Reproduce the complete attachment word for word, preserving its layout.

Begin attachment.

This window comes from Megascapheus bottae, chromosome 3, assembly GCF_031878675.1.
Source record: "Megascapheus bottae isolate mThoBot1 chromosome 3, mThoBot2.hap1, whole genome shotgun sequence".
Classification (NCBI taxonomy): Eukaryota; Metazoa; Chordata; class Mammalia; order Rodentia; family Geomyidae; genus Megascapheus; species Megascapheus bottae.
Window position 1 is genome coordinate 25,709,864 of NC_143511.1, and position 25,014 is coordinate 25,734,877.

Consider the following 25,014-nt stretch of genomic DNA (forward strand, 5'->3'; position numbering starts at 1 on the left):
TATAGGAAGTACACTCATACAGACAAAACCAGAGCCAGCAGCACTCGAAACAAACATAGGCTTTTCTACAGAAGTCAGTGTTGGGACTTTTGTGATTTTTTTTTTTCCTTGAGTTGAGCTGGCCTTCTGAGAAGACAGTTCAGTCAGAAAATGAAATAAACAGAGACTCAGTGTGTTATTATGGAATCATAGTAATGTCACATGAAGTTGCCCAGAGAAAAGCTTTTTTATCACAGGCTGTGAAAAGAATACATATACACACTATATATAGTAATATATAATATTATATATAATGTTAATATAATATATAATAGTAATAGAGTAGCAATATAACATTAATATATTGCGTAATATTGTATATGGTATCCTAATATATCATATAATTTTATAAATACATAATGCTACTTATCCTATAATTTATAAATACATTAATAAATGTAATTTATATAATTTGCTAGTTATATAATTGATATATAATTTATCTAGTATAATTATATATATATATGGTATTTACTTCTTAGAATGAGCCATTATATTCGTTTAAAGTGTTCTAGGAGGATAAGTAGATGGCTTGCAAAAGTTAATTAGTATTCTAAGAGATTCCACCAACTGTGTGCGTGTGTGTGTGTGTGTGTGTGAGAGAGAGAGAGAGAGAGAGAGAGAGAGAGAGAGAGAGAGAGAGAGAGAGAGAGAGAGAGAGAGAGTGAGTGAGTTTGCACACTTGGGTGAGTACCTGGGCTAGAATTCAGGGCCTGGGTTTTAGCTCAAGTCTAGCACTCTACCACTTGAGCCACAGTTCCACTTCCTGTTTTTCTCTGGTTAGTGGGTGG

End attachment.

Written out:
This window comes from Megascapheus bottae, chromosome 3, assembly GCF_031878675.1.
Source record: "Megascapheus bottae isolate mThoBot1 chromosome 3, mThoBot2.hap1, whole genome shotgun sequence".
Classification (NCBI taxonomy): Eukaryota; Metazoa; Chordata; class Mammalia; order Rodentia; family Geomyidae; genus Megascapheus; species Megascapheus bottae.
Window position 1 is genome coordinate 25,709,864 of NC_143511.1, and position 25,014 is coordinate 25,734,877.

Consider the following 25,014-nt stretch of genomic DNA (forward strand, 5'->3'; position numbering starts at 1 on the left):
TATAGGAAGTACACTCATACAGACAAAACCAGAGCCAGCAGCACTCGAAACAAACATAGGCTTTTCTACAGAAGTCAGTGTTGGGACTTTTGTGATTTTTTTTTTTCCTTGAGTTGAGCTGGCCTTCTGAGAAGACAGTTCAGTCAGAAAATGAAATAAACAGAGACTCAGTGTGTTATTATGGAATCATAGTAATGTCACATGAAGTTGCCCAGAGAAAAGCTTTTTTATCACAGGCTGTGAAAAGAATACATATACACACTATATATAGTAATATATAATATTATATATAATGTTAATATAATATATAATAGTAATAGAGTAGCAATATAACATTAATATATTGCGTAATATTGTATATGGTATCCTAATATATCATATAATTTTATAAATACATAATGCTACTTATCCTATAATTTATAAATACATTAATAAATGTAATTTATATAATTTGCTAGTTATATAATTGATATATAATTTATCTAGTATAATTATATATATATATGGTATTTACTTCTTAGAATGAGCCATTATATTCGTTTAAAGTGTTCTAGGAGGATAAGTAGATGGCTTGCAAAAGTTAATTAGTATTCTAAGAGATTCCACCAACTGTGTGCGTGTGTGTGTGTGTGTGTGTGAGAGAGAGAGAGAGAGAGAGAGAGAGAGAGAGAGAGAGAGAGAGAGAGAGAGAGAGAGAGAGAGAGTGAGTGAGTTTGCACACTTGGGTGAGTACCTGGGCTAGAATTCAGGGCCTGGGTTTTAGCTCAAGTCTAGCACTCTACCACTTGAGCCACAGTTCCACTTCCTGTTTTTCTCTGGTTAGTGGGTGG